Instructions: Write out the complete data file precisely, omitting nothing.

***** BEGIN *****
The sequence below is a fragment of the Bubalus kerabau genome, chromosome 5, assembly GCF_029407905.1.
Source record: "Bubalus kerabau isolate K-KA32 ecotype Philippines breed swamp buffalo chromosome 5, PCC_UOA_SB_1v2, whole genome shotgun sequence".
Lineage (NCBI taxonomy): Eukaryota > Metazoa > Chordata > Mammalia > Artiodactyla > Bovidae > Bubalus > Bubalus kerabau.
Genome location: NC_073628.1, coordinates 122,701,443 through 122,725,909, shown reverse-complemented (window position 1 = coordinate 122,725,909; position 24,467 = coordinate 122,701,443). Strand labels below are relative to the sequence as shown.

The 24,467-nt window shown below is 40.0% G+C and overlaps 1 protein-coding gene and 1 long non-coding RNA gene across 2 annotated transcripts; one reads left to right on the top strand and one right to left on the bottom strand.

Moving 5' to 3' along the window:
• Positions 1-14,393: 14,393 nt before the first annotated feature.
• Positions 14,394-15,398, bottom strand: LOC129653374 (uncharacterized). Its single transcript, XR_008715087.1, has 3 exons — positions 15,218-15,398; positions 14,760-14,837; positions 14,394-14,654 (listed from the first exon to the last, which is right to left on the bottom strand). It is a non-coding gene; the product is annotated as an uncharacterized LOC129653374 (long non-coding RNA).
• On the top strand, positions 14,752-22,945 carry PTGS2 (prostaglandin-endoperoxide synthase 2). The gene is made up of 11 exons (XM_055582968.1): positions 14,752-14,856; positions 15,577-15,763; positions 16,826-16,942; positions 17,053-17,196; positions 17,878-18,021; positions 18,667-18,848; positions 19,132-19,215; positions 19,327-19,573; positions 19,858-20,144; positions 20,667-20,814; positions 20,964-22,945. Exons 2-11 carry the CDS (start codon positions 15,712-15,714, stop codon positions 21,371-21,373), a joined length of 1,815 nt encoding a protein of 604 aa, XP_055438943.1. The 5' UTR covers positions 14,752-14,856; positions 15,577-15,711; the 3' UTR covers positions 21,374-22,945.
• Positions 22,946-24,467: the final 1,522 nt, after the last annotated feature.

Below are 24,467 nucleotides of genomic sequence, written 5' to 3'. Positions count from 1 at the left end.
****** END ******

The sequence below is a fragment of the Bubalus kerabau genome, chromosome 5, assembly GCF_029407905.1.
Source record: "Bubalus kerabau isolate K-KA32 ecotype Philippines breed swamp buffalo chromosome 5, PCC_UOA_SB_1v2, whole genome shotgun sequence".
Lineage (NCBI taxonomy): Eukaryota > Metazoa > Chordata > Mammalia > Artiodactyla > Bovidae > Bubalus > Bubalus kerabau.
Genome location: NC_073628.1, coordinates 122,701,443 through 122,725,909, shown reverse-complemented (window position 1 = coordinate 122,725,909; position 24,467 = coordinate 122,701,443). Strand labels below are relative to the sequence as shown.

The 24,467-nt window shown below is 40.0% G+C and overlaps 1 protein-coding gene and 1 long non-coding RNA gene across 2 annotated transcripts; one reads left to right on the top strand and one right to left on the bottom strand.

Moving 5' to 3' along the window:
• Positions 1-14,393: 14,393 nt before the first annotated feature.
• Positions 14,394-15,398, bottom strand: LOC129653374 (uncharacterized). Its single transcript, XR_008715087.1, has 3 exons — positions 15,218-15,398; positions 14,760-14,837; positions 14,394-14,654 (listed from the first exon to the last, which is right to left on the bottom strand). It is a non-coding gene; the product is annotated as an uncharacterized LOC129653374 (long non-coding RNA).
• On the top strand, positions 14,752-22,945 carry PTGS2 (prostaglandin-endoperoxide synthase 2). The gene is made up of 11 exons (XM_055582968.1): positions 14,752-14,856; positions 15,577-15,763; positions 16,826-16,942; positions 17,053-17,196; positions 17,878-18,021; positions 18,667-18,848; positions 19,132-19,215; positions 19,327-19,573; positions 19,858-20,144; positions 20,667-20,814; positions 20,964-22,945. Exons 2-11 carry the CDS (start codon positions 15,712-15,714, stop codon positions 21,371-21,373), a joined length of 1,815 nt encoding a protein of 604 aa, XP_055438943.1. The 5' UTR covers positions 14,752-14,856; positions 15,577-15,711; the 3' UTR covers positions 21,374-22,945.
• Positions 22,946-24,467: the final 1,522 nt, after the last annotated feature.

Below are 24,467 nucleotides of genomic sequence, written 5' to 3'. Positions count from 1 at the left end.